Doing What's Right
Some of us need laws to keep our behavior in check. Others just know the right thing to do.
I do an awful lot of writing about the laws of this land and people who break them. This time, I want to write about the lesson learned from an honorable 17-year-old who lives in Susquehanna Township, Pennsylvania. Only the law of innate good character was involved.
His name is Ben Moser, and he's the quarterback of his high-school football team. His story tells you all you need to know about this young man.
When Ben was in the second grade, one of his classmates was Mary Lapkowicz, a pretty, petite girl who happened to have been born with Down syndrome. Ben and Mary became fast friends. His teachers report that the boy constantly watched out for Mary both in class and outside during recess. Ben always insisted on including Mary when he spotted her shying away on the sidelines.
In fourth grade, after watching a cousin preparing for prom, little Ben asked his mother, "Do kids like Mary go to prom?" And his mother said, "Sure, honey, if someone asks them." According to Lisa Moser, her son immediately and resolutely declared, "Well, you know what? I'm going to take Mary to prom."
A couple of years later, Mary and her family moved to another Pennsylvania town, and the two young friends lost touch.
Flash-forward several years to when Ben's Susquehanna High School traveled to Mary's Central Dauphin High School for a football showdown. Ben spotted Mary on the sidelines, working with her dad and helping out with her team's equipment. As the two old elementary-school chums caught up, Ben quietly remembered his vow made seven years earlier.
"I'm going to take Mary to prom."
His "prom-posal" to Mary, which came shortly after that field-side catch-up session, included a fistful of pink and silver Mylar balloons on which he wrote, "Prom?"
The pictures taken of the couple on the night of the dance say it all. The towering Ben, in a tuxedo and lavender vest that matched the color of Mary's full-length gown, brought his prom date a white rose wrist corsage.
"There shouldn't be a barrier between somebody who doesn't have Down syndrome or not," he said in his understated way. "You should just be who you are."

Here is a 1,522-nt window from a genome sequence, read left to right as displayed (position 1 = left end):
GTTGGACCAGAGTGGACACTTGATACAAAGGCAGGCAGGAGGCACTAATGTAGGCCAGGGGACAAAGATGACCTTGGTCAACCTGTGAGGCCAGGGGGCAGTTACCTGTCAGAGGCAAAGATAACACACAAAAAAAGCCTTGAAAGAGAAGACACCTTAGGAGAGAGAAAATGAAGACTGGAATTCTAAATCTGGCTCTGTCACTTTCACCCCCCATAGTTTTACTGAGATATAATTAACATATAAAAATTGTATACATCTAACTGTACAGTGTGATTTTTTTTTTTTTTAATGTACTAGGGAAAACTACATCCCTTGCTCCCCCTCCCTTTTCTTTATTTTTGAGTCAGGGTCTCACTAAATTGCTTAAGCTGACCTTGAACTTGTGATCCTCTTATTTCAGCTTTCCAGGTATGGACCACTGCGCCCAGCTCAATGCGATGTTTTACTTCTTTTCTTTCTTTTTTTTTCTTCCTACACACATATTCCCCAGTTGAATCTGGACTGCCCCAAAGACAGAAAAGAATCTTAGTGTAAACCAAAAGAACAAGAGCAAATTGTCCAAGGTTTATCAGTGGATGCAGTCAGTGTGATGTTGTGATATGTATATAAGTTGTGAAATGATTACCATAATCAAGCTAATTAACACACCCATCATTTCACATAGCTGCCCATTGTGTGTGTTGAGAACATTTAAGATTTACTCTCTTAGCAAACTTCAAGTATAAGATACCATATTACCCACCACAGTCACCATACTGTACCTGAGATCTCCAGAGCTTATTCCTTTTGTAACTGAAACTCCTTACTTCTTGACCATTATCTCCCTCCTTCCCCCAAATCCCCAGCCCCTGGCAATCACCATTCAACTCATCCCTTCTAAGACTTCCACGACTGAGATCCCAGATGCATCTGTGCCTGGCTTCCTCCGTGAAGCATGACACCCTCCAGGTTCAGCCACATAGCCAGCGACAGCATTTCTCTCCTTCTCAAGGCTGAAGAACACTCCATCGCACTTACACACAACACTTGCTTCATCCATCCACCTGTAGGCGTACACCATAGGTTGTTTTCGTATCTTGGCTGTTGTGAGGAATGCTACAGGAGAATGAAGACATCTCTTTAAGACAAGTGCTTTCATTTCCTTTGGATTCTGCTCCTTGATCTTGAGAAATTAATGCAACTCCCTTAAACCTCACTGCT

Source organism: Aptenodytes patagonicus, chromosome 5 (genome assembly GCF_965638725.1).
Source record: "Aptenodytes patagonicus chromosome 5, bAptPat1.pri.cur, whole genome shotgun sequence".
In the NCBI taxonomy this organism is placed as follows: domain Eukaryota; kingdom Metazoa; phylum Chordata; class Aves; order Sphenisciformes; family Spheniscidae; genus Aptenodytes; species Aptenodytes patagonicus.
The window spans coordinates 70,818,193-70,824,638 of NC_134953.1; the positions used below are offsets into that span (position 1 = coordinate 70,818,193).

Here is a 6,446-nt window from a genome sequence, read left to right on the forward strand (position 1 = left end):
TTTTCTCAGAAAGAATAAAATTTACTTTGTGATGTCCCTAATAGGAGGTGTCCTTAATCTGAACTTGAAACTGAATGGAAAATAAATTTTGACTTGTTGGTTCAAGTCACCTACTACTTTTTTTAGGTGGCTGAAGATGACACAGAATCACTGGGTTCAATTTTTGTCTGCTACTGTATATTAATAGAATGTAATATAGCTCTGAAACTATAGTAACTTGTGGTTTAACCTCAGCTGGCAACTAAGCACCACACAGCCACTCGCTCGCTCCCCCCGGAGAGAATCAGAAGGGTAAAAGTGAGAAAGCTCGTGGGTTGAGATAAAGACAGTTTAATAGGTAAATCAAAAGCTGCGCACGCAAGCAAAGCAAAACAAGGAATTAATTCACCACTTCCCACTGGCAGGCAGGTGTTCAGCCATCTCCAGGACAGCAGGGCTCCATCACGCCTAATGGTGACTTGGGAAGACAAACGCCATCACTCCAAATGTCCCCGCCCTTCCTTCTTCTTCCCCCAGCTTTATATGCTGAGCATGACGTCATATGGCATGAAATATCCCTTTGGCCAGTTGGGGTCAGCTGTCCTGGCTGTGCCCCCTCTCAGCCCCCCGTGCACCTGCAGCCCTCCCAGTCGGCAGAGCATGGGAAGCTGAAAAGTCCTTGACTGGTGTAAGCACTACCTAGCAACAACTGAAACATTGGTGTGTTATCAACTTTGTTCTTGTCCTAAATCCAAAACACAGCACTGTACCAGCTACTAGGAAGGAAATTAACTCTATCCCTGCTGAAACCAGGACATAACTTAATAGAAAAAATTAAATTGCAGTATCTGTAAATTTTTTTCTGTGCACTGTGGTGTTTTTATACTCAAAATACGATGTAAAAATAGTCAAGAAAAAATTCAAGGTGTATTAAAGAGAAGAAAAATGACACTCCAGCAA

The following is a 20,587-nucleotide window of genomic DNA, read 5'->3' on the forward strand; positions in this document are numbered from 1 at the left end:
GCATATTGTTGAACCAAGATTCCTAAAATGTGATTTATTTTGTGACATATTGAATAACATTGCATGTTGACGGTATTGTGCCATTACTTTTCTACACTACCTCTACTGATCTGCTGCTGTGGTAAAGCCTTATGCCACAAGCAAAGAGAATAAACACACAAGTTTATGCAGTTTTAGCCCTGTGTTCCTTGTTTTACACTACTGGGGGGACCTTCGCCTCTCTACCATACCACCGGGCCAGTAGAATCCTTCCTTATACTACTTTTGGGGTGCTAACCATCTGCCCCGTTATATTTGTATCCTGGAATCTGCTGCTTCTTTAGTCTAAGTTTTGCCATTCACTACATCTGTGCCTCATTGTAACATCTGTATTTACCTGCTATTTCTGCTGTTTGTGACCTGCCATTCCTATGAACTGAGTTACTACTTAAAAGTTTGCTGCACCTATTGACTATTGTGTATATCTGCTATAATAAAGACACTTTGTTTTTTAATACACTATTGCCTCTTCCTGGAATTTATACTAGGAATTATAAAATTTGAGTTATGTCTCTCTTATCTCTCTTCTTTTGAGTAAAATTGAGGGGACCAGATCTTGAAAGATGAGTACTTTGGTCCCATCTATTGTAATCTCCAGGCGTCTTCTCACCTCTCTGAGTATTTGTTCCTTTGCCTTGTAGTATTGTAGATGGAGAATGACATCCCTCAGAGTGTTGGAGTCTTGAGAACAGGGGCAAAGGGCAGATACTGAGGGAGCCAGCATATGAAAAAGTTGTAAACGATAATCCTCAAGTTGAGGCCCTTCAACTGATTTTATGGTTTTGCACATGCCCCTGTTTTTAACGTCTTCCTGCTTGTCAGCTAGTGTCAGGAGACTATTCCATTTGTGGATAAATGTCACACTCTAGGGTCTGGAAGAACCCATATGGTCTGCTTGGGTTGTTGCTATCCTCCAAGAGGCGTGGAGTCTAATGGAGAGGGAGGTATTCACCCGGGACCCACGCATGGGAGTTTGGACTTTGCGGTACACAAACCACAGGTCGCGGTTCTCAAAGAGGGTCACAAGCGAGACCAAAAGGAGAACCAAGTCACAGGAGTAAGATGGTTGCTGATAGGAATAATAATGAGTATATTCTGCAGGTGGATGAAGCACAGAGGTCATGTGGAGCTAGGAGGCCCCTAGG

With a shrug of his shoulders, he added, "Do what's right. Simple."
Yes. It is just that simple. That prom date didn't happen because Ben felt sorry for Mary. It didn't happen because Ben's mother had pushed him to keep his long-ago promise. It happened because this young man has integrity. He wanted to take his childhood friend to the dance and to live up to his pledge.
This story made me wonder what might happen if the rest of us just followed that simple creed. Do what's right — not for ourselves but for others.
I think of the countless other young people in this country who need to hear and embrace Ben's lesson — those who turn to crime or drugs or see their own victimization at every turn instead of the opportunities in front of them.
Imagine what this country could be if elected politicians, government workers, bankers, businesspeople, health care workers, teachers, police officers and students kept in mind the needs of others. Imagine the recent crises that could have been avoided if we were guided by Ben's principle — the mortgage collapse and resulting economic crisis, the paralyzing political divisiveness we now have in this country and the recent violence masked as civil rights protests, to name a few examples.
Imagine what we could be — how strong and united we would be — if we finally laid down the petty bickering, the self-aggrandizement and greed and decided that we don't need to pass more laws to control one another but rather should just "do what's right."
My husband says I'm a dreamer. Maybe I am. But if more parents were raising children like Ben Moser, this country's future would be brighter.
Moser is about halfway to the age when he could run for president of the United States. I wonder what he'll be doing in the 2032 election year.
To find out more about Diane Dimond, visit her website at www.DianeDimond.com. To read features by other Creators Syndicate writers and cartoonists, visit the Creators Syndicate Web page at www.creators.com.
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